I am not left, I am not right, I don’t care about these labels, I just advocate a balanced society, democracy, freedom, modern 21st century life, tolerance. I have never been involved in politics, don’t want to be involved, just want a relatively civilised life for the people here. The next 18 months will show how many people want this, how they will vote in 2014 and what sort of government they will chose. With that, what sort of life they will chose.

      To understand the country, the people, one has to look at history. It doesn’t really help the situation, just helps to see the ‘logic’. By history I mean 1000 years. There is only 1000 years of it, not much by world standards, but people here are very proud of it. Proud of all the defeats, occupations, having always chosen the wrong side of international conflicts, having always fought against what was in the country’s interest, having always quarrelled with everybody else and among themselves …. they still do. It is their choice.

      And it is everybody’s choice to live here or not. Many are leaving. Many are considering leaving. Some are still here, working towards what they believe in. We’ll see what happens.

      But I suppose you have had enough and don’t really want to study the why.
      Take care and all the best

      • Chris

        Yes Erika,very nicely and eloquently put.I am not gonna feel sorry for myself (over what ‘bad’ things happen in Hungary).It was an interesting part of my life…quite a lot of rough things happened (that hadn’t happened elsewhere) I got mugged,my car was stolen.Even so belive it or not actually I still like Hungarians and Budapest.As for what you have written above……”because of history and because of the mistakes of the various governments up to 2009, the people decided to go backwards, to be inward and backward looking, in their desperate search for the solution for all their ills they grabbed for some ‘good old’ ideas and ideals”…… ” By history I mean 1000 years. There is only 1000 years of it, not much by world standards, but people here are very proud of it. Proud of all the defeats, occupations, having always chosen the wrong side of international conflicts, having always fought against what was in the country’s interest, having always quarrelled with everybody else and among themselves …. they still do. It is their choice.”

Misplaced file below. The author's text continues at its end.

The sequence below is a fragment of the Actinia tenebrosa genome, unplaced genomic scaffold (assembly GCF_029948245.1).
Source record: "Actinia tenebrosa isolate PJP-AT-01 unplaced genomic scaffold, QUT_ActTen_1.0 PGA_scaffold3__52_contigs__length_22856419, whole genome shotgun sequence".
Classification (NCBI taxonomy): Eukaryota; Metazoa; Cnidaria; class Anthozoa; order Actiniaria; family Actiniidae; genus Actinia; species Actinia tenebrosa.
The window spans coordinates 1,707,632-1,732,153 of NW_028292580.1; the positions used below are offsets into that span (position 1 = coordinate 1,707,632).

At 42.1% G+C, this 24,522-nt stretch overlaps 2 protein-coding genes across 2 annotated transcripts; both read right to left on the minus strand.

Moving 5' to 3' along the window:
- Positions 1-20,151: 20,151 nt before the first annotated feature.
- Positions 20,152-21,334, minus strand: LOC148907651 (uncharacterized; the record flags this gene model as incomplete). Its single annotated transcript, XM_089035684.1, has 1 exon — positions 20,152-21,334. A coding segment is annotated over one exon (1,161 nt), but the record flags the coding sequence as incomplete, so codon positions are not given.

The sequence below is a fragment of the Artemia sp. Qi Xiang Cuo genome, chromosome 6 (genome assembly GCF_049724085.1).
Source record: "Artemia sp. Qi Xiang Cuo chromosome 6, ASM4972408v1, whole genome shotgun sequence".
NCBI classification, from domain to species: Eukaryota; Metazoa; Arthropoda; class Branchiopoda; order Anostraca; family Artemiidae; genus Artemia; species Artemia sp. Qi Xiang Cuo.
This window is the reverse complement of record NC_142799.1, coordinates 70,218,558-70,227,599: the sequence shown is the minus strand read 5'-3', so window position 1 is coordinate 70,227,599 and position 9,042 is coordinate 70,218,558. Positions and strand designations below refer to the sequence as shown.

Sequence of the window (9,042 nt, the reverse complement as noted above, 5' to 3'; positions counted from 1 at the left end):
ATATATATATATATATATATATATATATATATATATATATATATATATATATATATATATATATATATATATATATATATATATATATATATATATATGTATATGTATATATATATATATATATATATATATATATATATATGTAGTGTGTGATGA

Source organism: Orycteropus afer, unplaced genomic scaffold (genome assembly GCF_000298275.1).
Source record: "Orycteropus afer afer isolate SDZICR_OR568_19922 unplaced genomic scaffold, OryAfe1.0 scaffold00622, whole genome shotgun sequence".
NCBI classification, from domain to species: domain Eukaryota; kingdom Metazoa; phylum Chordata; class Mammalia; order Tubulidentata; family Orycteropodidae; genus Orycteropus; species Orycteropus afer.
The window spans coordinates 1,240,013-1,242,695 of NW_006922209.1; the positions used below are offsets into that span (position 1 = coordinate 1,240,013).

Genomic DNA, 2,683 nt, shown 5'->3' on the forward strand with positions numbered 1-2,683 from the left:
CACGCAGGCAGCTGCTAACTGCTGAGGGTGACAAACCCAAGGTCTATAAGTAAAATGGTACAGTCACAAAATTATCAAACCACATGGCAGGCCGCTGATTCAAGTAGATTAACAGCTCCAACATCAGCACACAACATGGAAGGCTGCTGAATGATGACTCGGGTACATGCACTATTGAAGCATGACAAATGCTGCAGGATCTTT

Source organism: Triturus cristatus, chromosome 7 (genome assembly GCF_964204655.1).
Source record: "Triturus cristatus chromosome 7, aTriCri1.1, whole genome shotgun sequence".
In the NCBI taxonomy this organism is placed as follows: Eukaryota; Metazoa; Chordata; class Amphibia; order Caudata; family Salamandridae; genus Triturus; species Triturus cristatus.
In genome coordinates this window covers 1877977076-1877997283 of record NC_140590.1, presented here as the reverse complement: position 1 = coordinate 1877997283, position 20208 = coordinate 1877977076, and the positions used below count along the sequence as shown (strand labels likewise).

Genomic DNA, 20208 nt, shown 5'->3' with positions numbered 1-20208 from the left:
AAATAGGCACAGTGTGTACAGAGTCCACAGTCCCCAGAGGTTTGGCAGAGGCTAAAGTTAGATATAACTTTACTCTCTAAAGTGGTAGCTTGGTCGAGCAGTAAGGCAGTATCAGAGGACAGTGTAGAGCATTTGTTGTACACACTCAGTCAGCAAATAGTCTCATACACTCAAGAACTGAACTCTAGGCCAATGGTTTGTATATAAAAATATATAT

This is ^ very good!
        I was in Hungary to do ‘business’ and to try to help build up a new state.Now I have left (for the moment)……just one small thing I would ,please,like to add.Trianon.
        All roads seem to lead back to Trianon.Believe it or not,having looked at it hard,I/we am/are on their side…I think there IS a case……they will have to mediate Transylvania,Slovakia,maybe part of Serbia,Burgenland,extreme west part of Ukriane back to Hungary.It will be very difficult (like with Bosnia)…possibly they should carry out a census in these disputed lands.

        Without this Hungarians will just not shut up and get on with it……it was unjust,and has to be corrected at the right time.I just hope they know all this in Brussels.

        All this shows to us (unfortunately) how harsh the situations and sentiments have become
        “Gypsies (“animals”), Jews (“to be listed”), educated people (to clever for their new world), liberals (the biggest swear word), democrats (rather not), artists (too independent), judges (to retire early so that they are not in the way of the new ‘regime’), police (they tried to keep order in 2006 against the violent trash), firemen (no money for them, let everything burn), students (let them pay through the nose for their education and we don’t need them-see educated people above), disabled (let them die, they are just a nuisance), the poor (they are worth only what they got, which is very little), pensioners (what a b…y burden especially now that the government took away the once privatised portion of their state pension fund), school and university teachers/rectors/governors (no problem, it’s all nationalised now, they will be kept quiet and down), non-Catholic religious people (no problem, most religious communities have been outlawed and get no more support, so they will just wither away), journalists/media guys who will not pull the line (there aren’t many left, but some have been on the street 24/7 since December 2011! – non-stop demo, non-stop harassment)”

        Thanks for your kind thoughts Erika,good luck to you too, and goodbye!